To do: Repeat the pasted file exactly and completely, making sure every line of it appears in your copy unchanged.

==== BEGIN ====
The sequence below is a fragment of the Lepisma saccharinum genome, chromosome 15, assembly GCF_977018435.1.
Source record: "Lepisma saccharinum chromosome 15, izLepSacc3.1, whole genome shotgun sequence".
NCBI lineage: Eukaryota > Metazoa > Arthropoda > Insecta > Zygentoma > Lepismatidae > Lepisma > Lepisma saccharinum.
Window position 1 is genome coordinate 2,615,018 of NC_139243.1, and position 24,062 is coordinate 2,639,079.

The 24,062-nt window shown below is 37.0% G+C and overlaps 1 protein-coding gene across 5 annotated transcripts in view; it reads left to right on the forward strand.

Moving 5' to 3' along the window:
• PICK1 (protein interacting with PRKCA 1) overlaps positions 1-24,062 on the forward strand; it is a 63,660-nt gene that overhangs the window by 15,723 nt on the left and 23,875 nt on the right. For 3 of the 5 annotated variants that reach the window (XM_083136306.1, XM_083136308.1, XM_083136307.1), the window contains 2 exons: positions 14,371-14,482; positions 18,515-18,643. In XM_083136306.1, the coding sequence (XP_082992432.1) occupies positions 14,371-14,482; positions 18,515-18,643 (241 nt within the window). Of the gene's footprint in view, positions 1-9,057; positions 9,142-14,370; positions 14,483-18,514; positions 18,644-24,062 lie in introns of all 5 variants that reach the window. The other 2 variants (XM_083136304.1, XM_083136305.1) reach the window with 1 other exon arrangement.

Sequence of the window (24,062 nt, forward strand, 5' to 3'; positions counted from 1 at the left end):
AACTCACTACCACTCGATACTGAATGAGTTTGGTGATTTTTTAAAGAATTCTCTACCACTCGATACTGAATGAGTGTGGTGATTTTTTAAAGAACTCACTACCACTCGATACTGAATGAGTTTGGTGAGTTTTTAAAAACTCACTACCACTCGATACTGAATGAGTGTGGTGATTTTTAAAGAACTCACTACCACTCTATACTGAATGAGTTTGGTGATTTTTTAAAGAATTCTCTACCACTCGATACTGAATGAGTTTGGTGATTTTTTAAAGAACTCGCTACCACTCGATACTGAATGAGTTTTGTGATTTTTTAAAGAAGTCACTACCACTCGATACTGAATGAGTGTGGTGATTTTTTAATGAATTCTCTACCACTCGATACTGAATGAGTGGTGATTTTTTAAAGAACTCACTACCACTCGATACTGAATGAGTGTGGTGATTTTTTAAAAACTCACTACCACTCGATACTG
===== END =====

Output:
The sequence below is a fragment of the Lepisma saccharinum genome, chromosome 15, assembly GCF_977018435.1.
Source record: "Lepisma saccharinum chromosome 15, izLepSacc3.1, whole genome shotgun sequence".
NCBI lineage: Eukaryota > Metazoa > Arthropoda > Insecta > Zygentoma > Lepismatidae > Lepisma > Lepisma saccharinum.
Window position 1 is genome coordinate 2,615,018 of NC_139243.1, and position 24,062 is coordinate 2,639,079.

The 24,062-nt window shown below is 37.0% G+C and overlaps 1 protein-coding gene across 5 annotated transcripts in view; it reads left to right on the forward strand.

Moving 5' to 3' along the window:
• PICK1 (protein interacting with PRKCA 1) overlaps positions 1-24,062 on the forward strand; it is a 63,660-nt gene that overhangs the window by 15,723 nt on the left and 23,875 nt on the right. For 3 of the 5 annotated variants that reach the window (XM_083136306.1, XM_083136308.1, XM_083136307.1), the window contains 2 exons: positions 14,371-14,482; positions 18,515-18,643. In XM_083136306.1, the coding sequence (XP_082992432.1) occupies positions 14,371-14,482; positions 18,515-18,643 (241 nt within the window). Of the gene's footprint in view, positions 1-9,057; positions 9,142-14,370; positions 14,483-18,514; positions 18,644-24,062 lie in introns of all 5 variants that reach the window. The other 2 variants (XM_083136304.1, XM_083136305.1) reach the window with 1 other exon arrangement.

Sequence of the window (24,062 nt, forward strand, 5' to 3'; positions counted from 1 at the left end):
AACTCACTACCACTCGATACTGAATGAGTTTGGTGATTTTTTAAAGAATTCTCTACCACTCGATACTGAATGAGTGTGGTGATTTTTTAAAGAACTCACTACCACTCGATACTGAATGAGTTTGGTGAGTTTTTAAAAACTCACTACCACTCGATACTGAATGAGTGTGGTGATTTTTAAAGAACTCACTACCACTCTATACTGAATGAGTTTGGTGATTTTTTAAAGAATTCTCTACCACTCGATACTGAATGAGTTTGGTGATTTTTTAAAGAACTCGCTACCACTCGATACTGAATGAGTTTTGTGATTTTTTAAAGAAGTCACTACCACTCGATACTGAATGAGTGTGGTGATTTTTTAATGAATTCTCTACCACTCGATACTGAATGAGTGGTGATTTTTTAAAGAACTCACTACCACTCGATACTGAATGAGTGTGGTGATTTTTTAAAAACTCACTACCACTCGATACTG